First of all, the agreement is a huge vote of confidence in the eventual success of Korsuva in treating pruritus. VFMCRP is a joint venture between Vifor Pharma Group and Fresenius Medical Care (NYSE:FMS), a $30-billion market cap company that is the worldwide leader in dialysis care. Last year, Fresenius Medical Care treated about 10% of the 3.2 million dialysis patients in the world in 3,752 clinics. Outside the U.S., the company treated 127,000 patients in what is by far the largest international network of dialysis clinics.

Pruritus is a serious problem for dialysis patients; 60% to 70% of patients in dialysis experience the condition, and nearly 20% get a severe form that is associated with lower survival. The fact that Fresenius has chosen Cara Therapeutics as its partner for treating the condition and is willing to pay a big price up front for the privilege is a very strong statement about the drug's commercial viability.

Second, the partnership answers the question of how commercialization will be financed. Going into the year, Cara had enough cash on hand to carry it into the first half of 2019, but it was clear that wasn't going to be enough to get Korsuva across the finish line for any indication. The cash deal and the small number of shares in the equity sale (for which Fresenius paid a 47% premium over the market price the day before the announcement) accomplished the financing of commercialization with less than 4% share dilution.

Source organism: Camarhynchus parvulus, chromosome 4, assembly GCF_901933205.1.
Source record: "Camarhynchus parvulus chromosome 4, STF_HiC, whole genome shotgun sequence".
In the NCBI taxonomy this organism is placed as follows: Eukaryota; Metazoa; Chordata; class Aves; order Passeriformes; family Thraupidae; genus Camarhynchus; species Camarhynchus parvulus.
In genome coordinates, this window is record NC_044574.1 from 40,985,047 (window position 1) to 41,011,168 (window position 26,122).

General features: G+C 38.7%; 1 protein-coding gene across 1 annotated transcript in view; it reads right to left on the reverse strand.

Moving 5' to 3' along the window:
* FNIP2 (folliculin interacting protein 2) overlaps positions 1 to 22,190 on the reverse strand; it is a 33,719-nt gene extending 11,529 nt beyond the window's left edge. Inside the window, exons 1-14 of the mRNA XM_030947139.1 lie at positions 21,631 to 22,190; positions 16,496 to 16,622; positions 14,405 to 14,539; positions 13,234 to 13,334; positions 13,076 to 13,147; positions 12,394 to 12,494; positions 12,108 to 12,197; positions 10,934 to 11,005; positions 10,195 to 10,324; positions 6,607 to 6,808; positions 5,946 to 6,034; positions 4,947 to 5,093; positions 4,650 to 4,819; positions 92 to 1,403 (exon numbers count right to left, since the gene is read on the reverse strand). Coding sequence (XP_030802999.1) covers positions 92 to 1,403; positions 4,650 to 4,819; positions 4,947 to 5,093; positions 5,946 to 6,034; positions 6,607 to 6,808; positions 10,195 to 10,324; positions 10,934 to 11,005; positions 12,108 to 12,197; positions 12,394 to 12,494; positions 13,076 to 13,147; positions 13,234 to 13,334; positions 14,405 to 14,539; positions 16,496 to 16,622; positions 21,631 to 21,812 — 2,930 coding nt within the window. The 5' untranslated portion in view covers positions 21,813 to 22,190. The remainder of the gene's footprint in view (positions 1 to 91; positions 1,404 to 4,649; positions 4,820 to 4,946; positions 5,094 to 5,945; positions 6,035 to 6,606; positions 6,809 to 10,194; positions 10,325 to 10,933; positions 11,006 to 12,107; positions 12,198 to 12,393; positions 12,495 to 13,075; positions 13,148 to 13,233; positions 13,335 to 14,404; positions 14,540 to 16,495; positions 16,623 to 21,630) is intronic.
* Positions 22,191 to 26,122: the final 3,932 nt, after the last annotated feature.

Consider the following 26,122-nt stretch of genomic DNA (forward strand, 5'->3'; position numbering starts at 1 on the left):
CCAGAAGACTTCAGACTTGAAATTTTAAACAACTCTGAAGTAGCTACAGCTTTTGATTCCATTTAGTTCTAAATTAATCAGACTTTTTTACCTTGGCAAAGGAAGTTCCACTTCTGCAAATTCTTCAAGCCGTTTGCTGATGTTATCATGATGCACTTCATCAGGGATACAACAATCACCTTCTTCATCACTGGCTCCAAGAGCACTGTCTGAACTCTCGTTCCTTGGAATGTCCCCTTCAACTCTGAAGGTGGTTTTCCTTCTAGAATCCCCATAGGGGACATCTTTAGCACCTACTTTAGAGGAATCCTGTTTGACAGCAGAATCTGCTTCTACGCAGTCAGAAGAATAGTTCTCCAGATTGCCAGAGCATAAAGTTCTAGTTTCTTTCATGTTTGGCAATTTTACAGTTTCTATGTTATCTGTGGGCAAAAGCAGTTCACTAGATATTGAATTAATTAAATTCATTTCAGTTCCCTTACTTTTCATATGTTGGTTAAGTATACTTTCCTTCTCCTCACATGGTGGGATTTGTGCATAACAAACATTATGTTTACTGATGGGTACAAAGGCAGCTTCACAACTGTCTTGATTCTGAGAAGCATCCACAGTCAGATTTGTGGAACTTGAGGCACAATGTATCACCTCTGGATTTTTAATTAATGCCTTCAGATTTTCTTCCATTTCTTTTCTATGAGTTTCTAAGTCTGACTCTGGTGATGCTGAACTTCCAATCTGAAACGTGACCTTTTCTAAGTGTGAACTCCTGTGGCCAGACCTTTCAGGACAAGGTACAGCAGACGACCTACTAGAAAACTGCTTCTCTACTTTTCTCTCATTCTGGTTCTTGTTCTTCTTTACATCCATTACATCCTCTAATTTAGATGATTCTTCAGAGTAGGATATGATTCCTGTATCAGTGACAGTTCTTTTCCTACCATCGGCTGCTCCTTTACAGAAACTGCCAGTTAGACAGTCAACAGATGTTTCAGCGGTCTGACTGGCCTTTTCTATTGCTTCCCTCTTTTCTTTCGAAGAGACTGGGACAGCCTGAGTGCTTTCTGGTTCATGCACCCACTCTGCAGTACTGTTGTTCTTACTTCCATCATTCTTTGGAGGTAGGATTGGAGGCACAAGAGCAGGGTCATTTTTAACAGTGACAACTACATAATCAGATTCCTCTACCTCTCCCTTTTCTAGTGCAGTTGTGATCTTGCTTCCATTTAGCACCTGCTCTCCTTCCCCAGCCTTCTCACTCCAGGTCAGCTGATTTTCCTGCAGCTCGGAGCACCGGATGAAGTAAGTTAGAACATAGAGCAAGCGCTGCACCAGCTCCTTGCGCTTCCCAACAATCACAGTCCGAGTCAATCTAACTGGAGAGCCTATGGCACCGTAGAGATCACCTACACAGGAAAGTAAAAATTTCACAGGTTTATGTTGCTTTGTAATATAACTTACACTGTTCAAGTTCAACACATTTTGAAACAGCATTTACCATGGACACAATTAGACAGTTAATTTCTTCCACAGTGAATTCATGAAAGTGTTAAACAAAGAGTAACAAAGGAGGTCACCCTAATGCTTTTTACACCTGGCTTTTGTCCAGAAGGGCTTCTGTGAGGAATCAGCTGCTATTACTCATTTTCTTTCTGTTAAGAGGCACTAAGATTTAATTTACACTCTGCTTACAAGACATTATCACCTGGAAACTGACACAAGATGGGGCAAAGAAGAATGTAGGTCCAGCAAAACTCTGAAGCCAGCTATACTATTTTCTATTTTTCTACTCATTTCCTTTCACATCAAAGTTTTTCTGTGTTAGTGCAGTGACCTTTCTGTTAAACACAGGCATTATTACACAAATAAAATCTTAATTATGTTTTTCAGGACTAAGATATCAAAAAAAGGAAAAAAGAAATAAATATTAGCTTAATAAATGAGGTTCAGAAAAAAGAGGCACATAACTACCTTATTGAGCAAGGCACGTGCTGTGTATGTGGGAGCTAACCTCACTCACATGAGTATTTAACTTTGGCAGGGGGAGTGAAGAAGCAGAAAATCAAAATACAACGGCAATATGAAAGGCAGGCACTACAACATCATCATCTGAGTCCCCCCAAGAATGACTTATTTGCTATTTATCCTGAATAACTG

Third, the relationship gives the company a way to build momentum for a U.S. launch. Cara still owns full rights for Korsuva in the U.S. for all indications, and worldwide rights for oral formulations of Korsuva. The partnership with VFMCRP gives Cara a ready-made channel to develop domestic sales of the drug.

Fresenius' largest market is the U.S., where it treats about 38% of all dialysis patients. The agreement is for VFMCRP and Cara to jointly promote injectable Korsuva in Fresenius Medical Care clinics in the U.S., with profits being shared equally between the two companies. What's essentially a discount on Korsuva for Fresenius in the U.S. will cost Cara some margin, but should give it a way to rapidly ramp up domestic sales, while it focuses on marketing to the remaining 62% of dialysis patients in other clinics in the country.